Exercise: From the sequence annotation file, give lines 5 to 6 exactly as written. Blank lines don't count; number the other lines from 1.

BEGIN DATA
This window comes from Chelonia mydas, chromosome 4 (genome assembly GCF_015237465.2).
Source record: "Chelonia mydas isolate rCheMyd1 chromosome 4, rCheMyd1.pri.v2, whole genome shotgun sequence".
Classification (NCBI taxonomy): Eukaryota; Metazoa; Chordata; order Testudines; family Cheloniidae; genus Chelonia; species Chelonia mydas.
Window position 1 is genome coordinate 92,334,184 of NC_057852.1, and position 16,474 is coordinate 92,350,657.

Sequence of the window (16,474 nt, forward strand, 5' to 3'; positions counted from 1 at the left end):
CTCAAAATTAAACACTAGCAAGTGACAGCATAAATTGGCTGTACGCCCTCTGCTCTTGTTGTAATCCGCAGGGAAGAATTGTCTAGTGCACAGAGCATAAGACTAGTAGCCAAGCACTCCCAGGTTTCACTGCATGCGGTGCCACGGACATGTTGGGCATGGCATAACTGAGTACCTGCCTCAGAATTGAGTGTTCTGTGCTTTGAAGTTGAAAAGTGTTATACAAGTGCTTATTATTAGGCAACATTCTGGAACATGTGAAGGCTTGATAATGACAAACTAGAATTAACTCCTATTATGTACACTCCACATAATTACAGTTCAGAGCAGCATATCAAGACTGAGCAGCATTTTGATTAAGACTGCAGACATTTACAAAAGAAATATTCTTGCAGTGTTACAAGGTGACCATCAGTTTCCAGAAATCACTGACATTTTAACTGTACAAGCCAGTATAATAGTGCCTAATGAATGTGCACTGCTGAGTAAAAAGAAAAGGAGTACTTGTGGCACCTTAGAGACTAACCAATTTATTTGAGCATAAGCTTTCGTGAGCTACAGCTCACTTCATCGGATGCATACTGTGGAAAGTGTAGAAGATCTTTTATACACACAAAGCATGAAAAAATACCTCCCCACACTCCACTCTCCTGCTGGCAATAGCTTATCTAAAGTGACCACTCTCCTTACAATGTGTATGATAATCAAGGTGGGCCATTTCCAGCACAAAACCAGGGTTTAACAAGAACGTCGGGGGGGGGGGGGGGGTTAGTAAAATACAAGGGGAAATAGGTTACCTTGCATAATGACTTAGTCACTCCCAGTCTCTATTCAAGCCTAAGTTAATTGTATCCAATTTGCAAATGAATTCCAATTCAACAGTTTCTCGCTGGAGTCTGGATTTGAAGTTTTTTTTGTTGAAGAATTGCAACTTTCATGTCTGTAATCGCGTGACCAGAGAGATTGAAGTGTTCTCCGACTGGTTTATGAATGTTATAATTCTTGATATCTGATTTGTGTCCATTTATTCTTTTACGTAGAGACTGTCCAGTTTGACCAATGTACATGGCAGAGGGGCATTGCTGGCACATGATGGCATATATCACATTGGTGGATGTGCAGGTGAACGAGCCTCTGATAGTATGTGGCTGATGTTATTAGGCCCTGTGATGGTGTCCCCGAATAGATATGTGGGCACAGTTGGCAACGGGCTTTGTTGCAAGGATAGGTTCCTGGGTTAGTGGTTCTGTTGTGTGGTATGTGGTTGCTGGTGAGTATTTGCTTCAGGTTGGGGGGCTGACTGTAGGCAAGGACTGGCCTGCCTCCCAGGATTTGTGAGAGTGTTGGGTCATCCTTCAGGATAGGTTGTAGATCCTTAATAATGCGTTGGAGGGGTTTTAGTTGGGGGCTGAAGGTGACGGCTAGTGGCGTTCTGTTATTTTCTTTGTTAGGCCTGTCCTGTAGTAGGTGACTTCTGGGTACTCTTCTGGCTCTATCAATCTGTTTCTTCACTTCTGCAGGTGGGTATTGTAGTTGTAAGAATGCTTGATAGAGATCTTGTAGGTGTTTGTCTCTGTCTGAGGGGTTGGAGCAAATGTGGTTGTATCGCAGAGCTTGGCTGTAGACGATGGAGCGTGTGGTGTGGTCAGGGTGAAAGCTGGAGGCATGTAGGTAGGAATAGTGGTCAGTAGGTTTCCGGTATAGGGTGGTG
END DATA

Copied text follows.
Sequence of the window (16,474 nt, forward strand, 5' to 3'; positions counted from 1 at the left end):
CTCAAAATTAAACACTAGCAAGTGACAGCATAAATTGGCTGTACGCCCTCTGCTCTTGTTGTAATCCGCAGGGAAGAATTGTCTAGTGCACAGAGCATAAGACTAGTAGCCAAGCACTCCCAGGTTTCACTGCATGCGGTGCCACGGACATGTTGGGCATGGCATAACTGAGTACCTGCCTCAGAATTGAGTGTTCTGTGCTTTGAAGTTGAAAAGTGTTATACAAGTGCTTATTATTAGGCAACATTCTGGAACATGTGAAGGCTTGATAATGACAAACTAGAATTAACTCCTATTATGTACACTCCACATAATTACAGTTCAGAGCAGCATATCAAGACTGAGCAGCATTTTGATTAAGACTGCAGACATTTACAAAAGAAATATTCTTGCAGTGTTACAAGGTGACCATCAGTTTCCAGAAATCACTGACATTTTAACTGTACAAGCCAGTATAATAGTGCCTAATGAATGTGCACTGCTGAGTAAAAAGAAAAGGAGTACTTGTGGCACCTTAGAGACTAACCAATTTATTTGAGCATAAGCTTTCGTGAGCTACAGCTCACTTCATCGGATGCATACTGTGGAAAGTGTAGAAGATCTTTTATACACACAAAGCATGAAAAAATACCTCCCCACACTCCACTCTCCTGCTGGCAATAGCTTATCTAAAGTGACCACTCTCCTTACAATGTGTATGATAATCAAGGTGGGCCATTTCCAGCACAAAACCAGGGTTTAACAAGAACGTCGGGGGGGGGGGGGGGGTTAGTAAAATACAAGGGGAAATAGGTTACCTTGCATAATGACTTAGTCACTCCCAGTCTCTATTCAAGCCTAAGTTAATTGTATCCAATTTGCAAATGAATTCCAATTCAACAGTTTCTCGCTGGAGTCTGGATTTGAAGTTTTTTTTGTTGAAGAATTGCAACTTTCATGTCTGTAATCGCGTGACCAGAGAGATTGAAGTGTTCTCCGACTGGTTTATGAATGTTATAATTCTTGATATCTGATTTGTGTCCATTTATTCTTTTACGTAGAGACTGTCCAGTTTGACCAATGTACATGGCAGAGGGGCATTGCTGGCACATGATGGCATATATCACATTGGTGGATGTGCAGGTGAACGAGCCTCTGATAGTATGTGGCTGATGTTATTAGGCCCTGTGATGGTGTCCCCGAATAGATATGTGGGCACAGTTGGCAACGGGCTTTGTTGCAAGGATAGGTTCCTGGGTTAGTGGTTCTGTTGTGTGGTATGTGGTTGCTGGTGAGTATTTGCTTCAGGTTGGGGGGCTGACTGTAGGCAAGGACTGGCCTGCCTCCCAGGATTTGTGAGAGTGTTGGGTCATCCTTCAGGATAGGTTGTAGATCCTTAATAATGCGTTGGAGGGGTTTTAGTTGGGGGCTGAAGGTGACGGCTAGTGGCGTTCTGTTATTTTCTTTGTTAGGCCTGTCCTGTAGTAGGTGACTTCTGGGTACTCTTCTGGCTCTATCAATCTGTTTCTTCACTTCTGCAGGTGGGTATTGTAGTTGTAAGAATGCTTGATAGAGATCTTGTAGGTGTTTGTCTCTGTCTGAGGGGTTGGAGCAAATGTGGTTGTATCGCAGAGCTTGGCTGTAGACGATGGAGCGTGTGGTGTGGTCAGGGTGAAAGCTGGAGGCATGTAGGTAGGAATAGTGGTCAGTAGGTTTCCGGTATAGGGTGGTG